“Limitations so frustrating” (Saunders 126) writes the narrator of George Saunders’ The Semplica Girl Diaries. But the self-imposed limitations and restrictions Saunders impose on his writing make for a more interesting story, building its narrative out of disturbing incompleteness. Set in an unspecified but near future, Saunders communicates everything about his narrative through the sparse, seemingly illiterate, and oddly inhuman narration of his protagonist’s diary. Through this method, which reveals little about the real horrors of the world the protagonist and his family inhabits, Saunders interrogates how a writer can consider a world full of “future people” (Saunders 109) without allowing his characters to define the differences between their world and our own.
Saunders muddies the waters of his narrator’s mental state by doing the writing so unlike speech, and more like notes that the protagonist doesn’t expect to be read by others. Communicating in mostly sentence fragments, the writer also often drops his personal pronouns. The style of narration seems oddly childish, and strangely inhuman. Saunders gives emotion and action and exposition, while also cutting out all but the fewest and most necessary words. His narrator doesn’t say “looking at my house made me sad”, but: “Stood looking up at house, sad. Thought: Why Sad?” (Saunders 113). His narrator is uncritical, both of himself and the situations of his world, and so he writes uncritically.
Because of this lack of introspection, it is up to the reader to pick out the things about Saunders’ imagined future that are different from ours. We understand that the capitalism of this world has accelerated, first only because of the narrator’s manic obsession to “be rich” (118). The strained divide between the narrator’s family and those they interact with drive home a desperate need to join the one percent. The first half of the story repeatedly mentions the narrator’s shame at having a “blank empty yard […], not a single SG.” (117). Saunders’ future world is a horrifying dystopia. The titular Semplica girls are young, third-world refugees who are sold into slavery, then crucified and paralyzed, and hung up in the gardens of the wealthy like Halloween decorations. But Saunders doesn’t tell you directly. I only realized halfway through the story that the SG’s suspended in the yard were living beings, because the narrator doesn’t see them that way.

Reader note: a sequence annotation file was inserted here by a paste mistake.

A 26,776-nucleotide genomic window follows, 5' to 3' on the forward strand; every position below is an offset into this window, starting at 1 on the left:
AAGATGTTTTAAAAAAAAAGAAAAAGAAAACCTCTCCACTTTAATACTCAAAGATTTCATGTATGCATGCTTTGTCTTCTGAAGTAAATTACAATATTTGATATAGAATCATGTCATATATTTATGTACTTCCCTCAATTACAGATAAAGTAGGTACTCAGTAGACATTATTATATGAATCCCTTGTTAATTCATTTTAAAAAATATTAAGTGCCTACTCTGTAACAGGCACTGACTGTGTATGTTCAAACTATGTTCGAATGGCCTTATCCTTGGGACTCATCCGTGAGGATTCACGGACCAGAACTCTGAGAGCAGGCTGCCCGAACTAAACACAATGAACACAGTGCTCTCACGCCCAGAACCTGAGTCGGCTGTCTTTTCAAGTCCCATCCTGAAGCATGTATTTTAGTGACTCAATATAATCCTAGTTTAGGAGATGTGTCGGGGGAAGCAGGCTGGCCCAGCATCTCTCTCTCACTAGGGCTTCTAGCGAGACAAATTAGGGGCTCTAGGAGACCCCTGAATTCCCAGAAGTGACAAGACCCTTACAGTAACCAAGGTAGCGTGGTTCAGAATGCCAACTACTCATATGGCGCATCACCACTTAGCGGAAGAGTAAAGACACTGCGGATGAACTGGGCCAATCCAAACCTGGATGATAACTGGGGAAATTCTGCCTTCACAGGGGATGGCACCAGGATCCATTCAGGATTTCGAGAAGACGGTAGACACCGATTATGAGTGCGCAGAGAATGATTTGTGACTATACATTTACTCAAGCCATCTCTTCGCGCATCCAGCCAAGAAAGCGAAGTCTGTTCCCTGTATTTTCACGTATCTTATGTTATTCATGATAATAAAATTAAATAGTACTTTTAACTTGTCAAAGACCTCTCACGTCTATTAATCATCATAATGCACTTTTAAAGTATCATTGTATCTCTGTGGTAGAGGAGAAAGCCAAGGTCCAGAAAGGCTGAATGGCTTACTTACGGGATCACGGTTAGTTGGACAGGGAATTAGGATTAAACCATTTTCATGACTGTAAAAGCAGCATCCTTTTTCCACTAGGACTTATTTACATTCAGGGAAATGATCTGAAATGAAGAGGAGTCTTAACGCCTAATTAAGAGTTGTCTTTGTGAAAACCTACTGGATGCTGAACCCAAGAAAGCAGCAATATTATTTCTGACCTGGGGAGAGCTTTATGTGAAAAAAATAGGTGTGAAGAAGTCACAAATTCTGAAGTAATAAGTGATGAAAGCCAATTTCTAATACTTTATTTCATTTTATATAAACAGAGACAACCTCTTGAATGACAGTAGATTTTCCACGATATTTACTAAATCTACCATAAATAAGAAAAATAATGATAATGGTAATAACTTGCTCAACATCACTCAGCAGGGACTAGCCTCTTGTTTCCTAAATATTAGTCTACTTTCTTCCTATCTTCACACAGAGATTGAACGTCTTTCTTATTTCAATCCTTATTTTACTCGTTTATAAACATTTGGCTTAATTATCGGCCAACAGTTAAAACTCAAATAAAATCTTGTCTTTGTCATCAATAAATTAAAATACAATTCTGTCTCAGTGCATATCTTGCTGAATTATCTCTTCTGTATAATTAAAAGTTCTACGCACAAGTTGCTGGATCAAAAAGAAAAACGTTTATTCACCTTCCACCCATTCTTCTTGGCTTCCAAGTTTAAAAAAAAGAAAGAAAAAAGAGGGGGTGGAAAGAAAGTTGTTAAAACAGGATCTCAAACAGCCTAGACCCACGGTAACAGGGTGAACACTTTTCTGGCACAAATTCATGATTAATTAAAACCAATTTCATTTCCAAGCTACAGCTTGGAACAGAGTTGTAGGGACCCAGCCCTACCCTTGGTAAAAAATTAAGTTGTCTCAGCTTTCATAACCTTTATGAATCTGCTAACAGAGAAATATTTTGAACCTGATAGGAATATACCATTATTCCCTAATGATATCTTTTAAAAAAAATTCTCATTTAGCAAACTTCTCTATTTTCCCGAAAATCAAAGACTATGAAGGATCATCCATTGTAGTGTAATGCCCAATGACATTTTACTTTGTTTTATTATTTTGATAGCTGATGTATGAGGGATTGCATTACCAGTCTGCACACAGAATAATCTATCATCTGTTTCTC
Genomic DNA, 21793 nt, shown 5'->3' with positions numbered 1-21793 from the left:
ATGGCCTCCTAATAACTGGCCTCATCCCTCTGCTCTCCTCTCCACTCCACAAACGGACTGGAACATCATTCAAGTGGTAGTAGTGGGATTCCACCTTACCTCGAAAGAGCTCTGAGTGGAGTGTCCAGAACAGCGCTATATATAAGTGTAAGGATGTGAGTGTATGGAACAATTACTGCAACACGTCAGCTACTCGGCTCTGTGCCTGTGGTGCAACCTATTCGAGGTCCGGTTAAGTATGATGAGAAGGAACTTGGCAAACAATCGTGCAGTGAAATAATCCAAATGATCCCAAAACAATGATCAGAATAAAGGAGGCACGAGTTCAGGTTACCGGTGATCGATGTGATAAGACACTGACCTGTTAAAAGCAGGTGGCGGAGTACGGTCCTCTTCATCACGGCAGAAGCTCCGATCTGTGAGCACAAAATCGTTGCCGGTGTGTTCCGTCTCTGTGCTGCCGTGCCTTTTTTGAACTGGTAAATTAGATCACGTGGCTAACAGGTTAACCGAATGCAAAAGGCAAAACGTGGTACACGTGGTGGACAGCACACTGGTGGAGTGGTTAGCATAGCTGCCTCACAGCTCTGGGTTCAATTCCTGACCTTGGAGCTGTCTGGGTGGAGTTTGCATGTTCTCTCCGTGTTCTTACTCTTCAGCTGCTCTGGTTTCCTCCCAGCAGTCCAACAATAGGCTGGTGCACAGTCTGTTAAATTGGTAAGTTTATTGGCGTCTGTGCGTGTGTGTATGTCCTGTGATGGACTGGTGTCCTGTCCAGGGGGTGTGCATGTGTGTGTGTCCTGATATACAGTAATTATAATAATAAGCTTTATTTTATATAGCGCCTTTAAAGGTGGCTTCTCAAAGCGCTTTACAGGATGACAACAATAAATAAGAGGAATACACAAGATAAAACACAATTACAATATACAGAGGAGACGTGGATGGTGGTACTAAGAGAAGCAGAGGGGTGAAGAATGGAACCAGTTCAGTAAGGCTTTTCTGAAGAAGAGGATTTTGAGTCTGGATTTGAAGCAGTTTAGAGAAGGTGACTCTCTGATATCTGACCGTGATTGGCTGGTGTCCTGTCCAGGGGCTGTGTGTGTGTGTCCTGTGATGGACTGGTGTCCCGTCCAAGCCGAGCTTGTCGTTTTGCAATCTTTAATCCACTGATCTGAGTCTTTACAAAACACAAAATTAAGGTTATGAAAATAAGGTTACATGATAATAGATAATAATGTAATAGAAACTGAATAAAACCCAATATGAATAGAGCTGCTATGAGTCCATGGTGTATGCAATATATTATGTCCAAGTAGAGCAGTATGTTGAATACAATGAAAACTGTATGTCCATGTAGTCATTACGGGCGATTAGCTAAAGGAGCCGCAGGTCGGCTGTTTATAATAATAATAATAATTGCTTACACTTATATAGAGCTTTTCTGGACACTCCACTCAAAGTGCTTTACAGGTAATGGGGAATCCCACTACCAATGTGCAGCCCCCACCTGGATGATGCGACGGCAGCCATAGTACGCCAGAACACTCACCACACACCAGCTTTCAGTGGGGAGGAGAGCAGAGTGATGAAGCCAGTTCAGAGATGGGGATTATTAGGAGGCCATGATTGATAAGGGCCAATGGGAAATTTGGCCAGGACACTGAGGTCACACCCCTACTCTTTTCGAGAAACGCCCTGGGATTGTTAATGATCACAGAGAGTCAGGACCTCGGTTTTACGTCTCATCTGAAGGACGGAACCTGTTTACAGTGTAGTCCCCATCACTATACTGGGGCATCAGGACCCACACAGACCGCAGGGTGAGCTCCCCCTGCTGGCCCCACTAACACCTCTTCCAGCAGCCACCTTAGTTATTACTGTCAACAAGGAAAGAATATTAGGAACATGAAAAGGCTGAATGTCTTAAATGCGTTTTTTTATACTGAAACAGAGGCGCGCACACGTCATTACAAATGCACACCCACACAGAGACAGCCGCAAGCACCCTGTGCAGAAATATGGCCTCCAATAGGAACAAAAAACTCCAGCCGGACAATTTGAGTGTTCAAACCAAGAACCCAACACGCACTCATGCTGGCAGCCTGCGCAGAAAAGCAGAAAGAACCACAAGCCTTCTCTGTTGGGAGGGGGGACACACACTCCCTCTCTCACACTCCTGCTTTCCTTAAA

There is a subtle horror when finally described: “SGs up now, approx.. three feet off ground, smiling, swaying in slight breeze […]. Effect amazing” (133). Saunders’ protagonist does not interrogate the moral issues of his world. He is corrupted and indoctrinated by his culture. By removing a kind of moral intelligence of the narrator, Saunders leaves it up to the reader to understand the horror of the world he has created. This subtler and more mature method of producing a dystopia is something I want to explore further in my own writing, but in particular, I find Saunders’ experimentations with voice fascinating and something that I’ve begun applying to my own writing. I’m interested in continuing this concept of challenging readers to see the world through a seemingly inhuman narrator. Saunders’ challenge is one of limitations, which can be frustrating, but create an effect and a voice that could not have been replicated by a more literate, traditional narrator.
Saunders, George. Tenth of December: Stories. Random House Trade Paperbacks, 2014